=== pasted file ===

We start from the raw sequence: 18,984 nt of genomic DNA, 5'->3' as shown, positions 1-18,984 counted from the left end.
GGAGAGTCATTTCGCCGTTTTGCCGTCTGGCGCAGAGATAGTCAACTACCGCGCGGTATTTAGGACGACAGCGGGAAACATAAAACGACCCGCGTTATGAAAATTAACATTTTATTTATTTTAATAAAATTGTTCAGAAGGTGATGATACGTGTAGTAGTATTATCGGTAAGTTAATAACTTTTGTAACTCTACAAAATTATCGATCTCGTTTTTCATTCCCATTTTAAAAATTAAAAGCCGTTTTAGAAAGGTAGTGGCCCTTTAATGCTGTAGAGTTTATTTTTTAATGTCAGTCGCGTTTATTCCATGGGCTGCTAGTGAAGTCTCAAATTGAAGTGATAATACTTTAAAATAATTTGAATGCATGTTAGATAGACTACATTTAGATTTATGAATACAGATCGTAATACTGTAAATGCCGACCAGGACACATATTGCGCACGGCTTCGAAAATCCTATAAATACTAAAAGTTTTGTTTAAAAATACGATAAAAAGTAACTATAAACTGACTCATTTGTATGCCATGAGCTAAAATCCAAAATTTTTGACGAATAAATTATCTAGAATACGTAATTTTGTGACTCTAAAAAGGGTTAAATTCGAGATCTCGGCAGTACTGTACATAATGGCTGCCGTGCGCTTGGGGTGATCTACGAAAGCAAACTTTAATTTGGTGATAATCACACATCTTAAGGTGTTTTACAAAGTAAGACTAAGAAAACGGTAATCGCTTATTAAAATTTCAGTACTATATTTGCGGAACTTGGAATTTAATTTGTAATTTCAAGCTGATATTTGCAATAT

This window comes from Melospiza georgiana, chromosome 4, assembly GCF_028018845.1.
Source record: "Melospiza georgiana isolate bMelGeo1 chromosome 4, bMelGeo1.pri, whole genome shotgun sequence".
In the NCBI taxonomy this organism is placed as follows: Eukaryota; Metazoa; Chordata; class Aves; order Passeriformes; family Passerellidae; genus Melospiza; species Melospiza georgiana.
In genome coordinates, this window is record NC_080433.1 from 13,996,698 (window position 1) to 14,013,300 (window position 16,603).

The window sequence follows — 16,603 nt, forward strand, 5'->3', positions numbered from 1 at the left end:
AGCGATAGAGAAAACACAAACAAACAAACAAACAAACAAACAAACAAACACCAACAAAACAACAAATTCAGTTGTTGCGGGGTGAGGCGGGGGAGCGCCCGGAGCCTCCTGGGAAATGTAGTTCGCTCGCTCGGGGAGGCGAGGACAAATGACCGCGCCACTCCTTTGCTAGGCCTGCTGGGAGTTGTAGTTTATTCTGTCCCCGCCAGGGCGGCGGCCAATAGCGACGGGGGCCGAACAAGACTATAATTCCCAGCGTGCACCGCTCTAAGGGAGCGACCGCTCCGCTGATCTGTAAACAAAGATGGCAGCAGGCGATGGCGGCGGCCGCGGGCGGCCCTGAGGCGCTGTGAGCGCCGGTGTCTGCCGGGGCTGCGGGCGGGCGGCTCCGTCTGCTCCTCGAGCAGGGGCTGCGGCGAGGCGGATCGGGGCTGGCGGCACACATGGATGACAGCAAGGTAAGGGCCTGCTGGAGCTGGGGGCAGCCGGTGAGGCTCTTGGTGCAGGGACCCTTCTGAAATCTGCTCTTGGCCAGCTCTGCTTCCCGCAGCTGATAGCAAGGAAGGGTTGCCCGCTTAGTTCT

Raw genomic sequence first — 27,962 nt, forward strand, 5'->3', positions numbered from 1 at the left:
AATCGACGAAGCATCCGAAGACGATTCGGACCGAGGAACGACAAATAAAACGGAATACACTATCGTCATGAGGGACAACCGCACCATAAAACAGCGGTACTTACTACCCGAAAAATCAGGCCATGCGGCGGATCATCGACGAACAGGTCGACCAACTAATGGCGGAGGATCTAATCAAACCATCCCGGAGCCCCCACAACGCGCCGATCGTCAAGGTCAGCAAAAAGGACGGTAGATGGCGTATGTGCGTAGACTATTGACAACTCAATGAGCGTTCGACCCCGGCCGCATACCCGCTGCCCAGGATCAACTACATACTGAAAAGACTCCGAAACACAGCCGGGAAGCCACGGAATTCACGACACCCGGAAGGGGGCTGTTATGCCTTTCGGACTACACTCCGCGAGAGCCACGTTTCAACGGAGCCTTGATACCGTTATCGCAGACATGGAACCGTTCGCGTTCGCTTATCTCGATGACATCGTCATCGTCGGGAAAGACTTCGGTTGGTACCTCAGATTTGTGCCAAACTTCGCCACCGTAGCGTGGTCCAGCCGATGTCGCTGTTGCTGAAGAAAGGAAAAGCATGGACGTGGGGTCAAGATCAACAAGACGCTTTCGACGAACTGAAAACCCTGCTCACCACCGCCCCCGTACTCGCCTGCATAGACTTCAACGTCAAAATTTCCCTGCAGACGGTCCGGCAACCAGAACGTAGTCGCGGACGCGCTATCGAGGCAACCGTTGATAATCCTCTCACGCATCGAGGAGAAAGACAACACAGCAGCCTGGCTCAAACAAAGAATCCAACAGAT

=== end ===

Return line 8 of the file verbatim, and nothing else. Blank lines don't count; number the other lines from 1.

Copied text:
AGCGATAGAGAAAACACAAACAAACAAACAAACAAACAAACAAACAAACACCAACAAAACAACAAATTCAGTTGTTGCGGGGTGAGGCGGGGGAGCGCCCGGAGCCTCCTGGGAAATGTAGTTCGCTCGCTCGGGGAGGCGAGGACAAATGACCGCGCCACTCCTTTGCTAGGCCTGCTGGGAGTTGTAGTTTATTCTGTCCCCGCCAGGGCGGCGGCCAATAGCGACGGGGGCCGAACAAGACTATAATTCCCAGCGTGCACCGCTCTAAGGGAGCGACCGCTCCGCTGATCTGTAAACAAAGATGGCAGCAGGCGATGGCGGCGGCCGCGGGCGGCCCTGAGGCGCTGTGAGCGCCGGTGTCTGCCGGGGCTGCGGGCGGGCGGCTCCGTCTGCTCCTCGAGCAGGGGCTGCGGCGAGGCGGATCGGGGCTGGCGGCACACATGGATGACAGCAAGGTAAGGGCCTGCTGGAGCTGGGGGCAGCCGGTGAGGCTCTTGGTGCAGGGACCCTTCTGAAATCTGCTCTTGGCCAGCTCTGCTTCCCGCAGCTGATAGCAAGGAAGGGTTGCCCGCTTAGTTCT